Monday, September 12, 2011

Interlude: Jimmy Sangster, 1927 - 2011

Jimmy Sangster has always been one of my heroes, and I was saddened to hear of his recent passing.  I actually heard the news a few weeks late (he died on August 19) but that’s only appropriate, since I saw his films a bit late as well -- two or three decades after their release, in fact.

Sangster was by far the best screenwriter in the Hammer stable, with credits like  X the UnknownThe Horror of DraculaThe Curse of FrankensteinThe Crawling Eye and many others.  He wrote quickly.  His output was consistently good.  And he was an all-arounder, which is surprisingly rare in his profession. His scripts were well-plotted and suspenseful, his characters believable, his dialogue whip-smart.

In later years he turned to television, scripting episodes of Ironsides and Banecek and Movin’ On, giving even the most mediocre assignments far more than they deserved.  And unlike some television writers (I’m looking at you, Harlan Ellison) he never tried to make a show conform to his own sensibilities.  He was a master craftsman who knew exactly what the script required, and provided it.And when given the opportunity, as with "The Spanish Moss Murders" episode of  Kolchak: The Night Stalker, Sangster showed that he was still bubbling over with ideas.  He ran circles round the other guys, and he made it look easy.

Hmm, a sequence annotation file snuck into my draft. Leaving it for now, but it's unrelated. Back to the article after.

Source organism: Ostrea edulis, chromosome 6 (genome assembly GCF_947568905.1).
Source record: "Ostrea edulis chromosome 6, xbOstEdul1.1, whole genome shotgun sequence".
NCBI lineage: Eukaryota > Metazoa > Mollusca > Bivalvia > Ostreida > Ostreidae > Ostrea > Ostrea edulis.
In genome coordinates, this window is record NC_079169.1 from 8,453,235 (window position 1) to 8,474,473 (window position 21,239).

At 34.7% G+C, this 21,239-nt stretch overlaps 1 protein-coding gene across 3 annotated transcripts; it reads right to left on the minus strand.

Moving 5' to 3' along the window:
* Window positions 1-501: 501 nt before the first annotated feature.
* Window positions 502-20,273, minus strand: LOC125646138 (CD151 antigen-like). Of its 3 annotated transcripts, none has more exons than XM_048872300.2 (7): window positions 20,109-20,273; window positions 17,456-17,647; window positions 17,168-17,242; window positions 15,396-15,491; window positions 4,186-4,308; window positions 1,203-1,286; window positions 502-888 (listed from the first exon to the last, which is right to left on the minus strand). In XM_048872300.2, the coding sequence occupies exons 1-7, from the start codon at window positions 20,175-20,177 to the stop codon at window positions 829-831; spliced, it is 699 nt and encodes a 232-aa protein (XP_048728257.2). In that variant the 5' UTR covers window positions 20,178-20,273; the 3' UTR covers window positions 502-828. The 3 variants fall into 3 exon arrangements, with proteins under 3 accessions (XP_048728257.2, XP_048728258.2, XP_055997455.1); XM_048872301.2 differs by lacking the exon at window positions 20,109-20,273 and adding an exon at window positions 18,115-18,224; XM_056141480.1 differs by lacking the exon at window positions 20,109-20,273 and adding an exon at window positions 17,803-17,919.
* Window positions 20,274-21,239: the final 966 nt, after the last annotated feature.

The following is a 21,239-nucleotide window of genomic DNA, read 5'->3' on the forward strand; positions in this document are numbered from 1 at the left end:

When I grow up, I want to be Jimmy Sangster.


kochillt said...

"The Spanish Moss Murders" was one of the finest episodes of KOLCHAK, but it was "Horror in the Heights" (episode 11) that was scripted by Jimmy Sangster. I always save it for last because it's my favorite, and we just watched it two weeks ago as we concluded our reunion with all 22 appearances of Carl Kolchak. "Son, I've seen more dead bodies than you've had TV dinners!" The last 9 shows just couldn't reach the peak of this story, with Carl facing a Hindu creature that lures its victims to a horrible death by imitating the image of a loved one, and adopts the face of Miss Emily when it attacks him. Jimmy directed 3 titles for Hammer, THE HORROR OF FRANKENSTEIN and LUST FOR A VAMPIRE in 1970, and FEAR IN THE NIGHT a year later.

Uncle Mike said...

Aha, you are correct, of course. I think I jumbled those two episodes in my mind. HORROR IN THE HEIGHTS features a monster that gets close to you by appearing to be someone you trust. No worries there, the cynical Kolchak reasons, since "I don't trust anybody". We learn that he does trust Miss Emily, which is a humanizing little touch. Kolchak was a pleasantly fallible character, the perfect sort of character for Sangster to work with.

kochillt said...

Considering how fast a writer he was, and that he was strictly in it for the money, Jimmy Sangster had such a gift for depth of characterization that virtually everything he did proved to be worth a viewing. The Kolchak episode reveals Carl's deep affection for Miss Emily, which we were aware of, but he himself apparently was not, at least until The Rakshasa opened his eyes. I too have received messages about my own mistakes, as I mixed up a pair of Larry Buchanan remakes with their Roger Corman originals. We do take pride in our work. Writing about Universal and their vast library of classic horror titles continues to be a labor of love.

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